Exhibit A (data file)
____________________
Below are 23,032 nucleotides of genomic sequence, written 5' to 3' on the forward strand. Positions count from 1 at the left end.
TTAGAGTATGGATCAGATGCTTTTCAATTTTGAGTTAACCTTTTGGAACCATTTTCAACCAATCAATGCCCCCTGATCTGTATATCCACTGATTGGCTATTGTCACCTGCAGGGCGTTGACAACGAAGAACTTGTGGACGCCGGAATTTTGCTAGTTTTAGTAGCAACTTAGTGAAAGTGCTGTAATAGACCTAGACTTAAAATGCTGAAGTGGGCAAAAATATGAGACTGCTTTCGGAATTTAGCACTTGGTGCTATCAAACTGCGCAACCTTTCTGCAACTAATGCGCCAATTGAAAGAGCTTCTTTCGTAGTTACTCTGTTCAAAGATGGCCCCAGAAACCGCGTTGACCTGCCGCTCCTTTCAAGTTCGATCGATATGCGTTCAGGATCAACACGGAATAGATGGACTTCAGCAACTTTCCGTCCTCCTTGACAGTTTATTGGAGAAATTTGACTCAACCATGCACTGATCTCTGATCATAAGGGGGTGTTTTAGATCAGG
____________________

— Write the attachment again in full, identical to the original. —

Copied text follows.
Below are 23,032 nucleotides of genomic sequence, written 5' to 3' on the forward strand. Positions count from 1 at the left end.
TTAGAGTATGGATCAGATGCTTTTCAATTTTGAGTTAACCTTTTGGAACCATTTTCAACCAATCAATGCCCCCTGATCTGTATATCCACTGATTGGCTATTGTCACCTGCAGGGCGTTGACAACGAAGAACTTGTGGACGCCGGAATTTTGCTAGTTTTAGTAGCAACTTAGTGAAAGTGCTGTAATAGACCTAGACTTAAAATGCTGAAGTGGGCAAAAATATGAGACTGCTTTCGGAATTTAGCACTTGGTGCTATCAAACTGCGCAACCTTTCTGCAACTAATGCGCCAATTGAAAGAGCTTCTTTCGTAGTTACTCTGTTCAAAGATGGCCCCAGAAACCGCGTTGACCTGCCGCTCCTTTCAAGTTCGATCGATATGCGTTCAGGATCAACACGGAATAGATGGACTTCAGCAACTTTCCGTCCTCCTTGACAGTTTATTGGAGAAATTTGACTCAACCATGCACTGATCTCTGATCATAAGGGGGTGTTTTAGATCAGG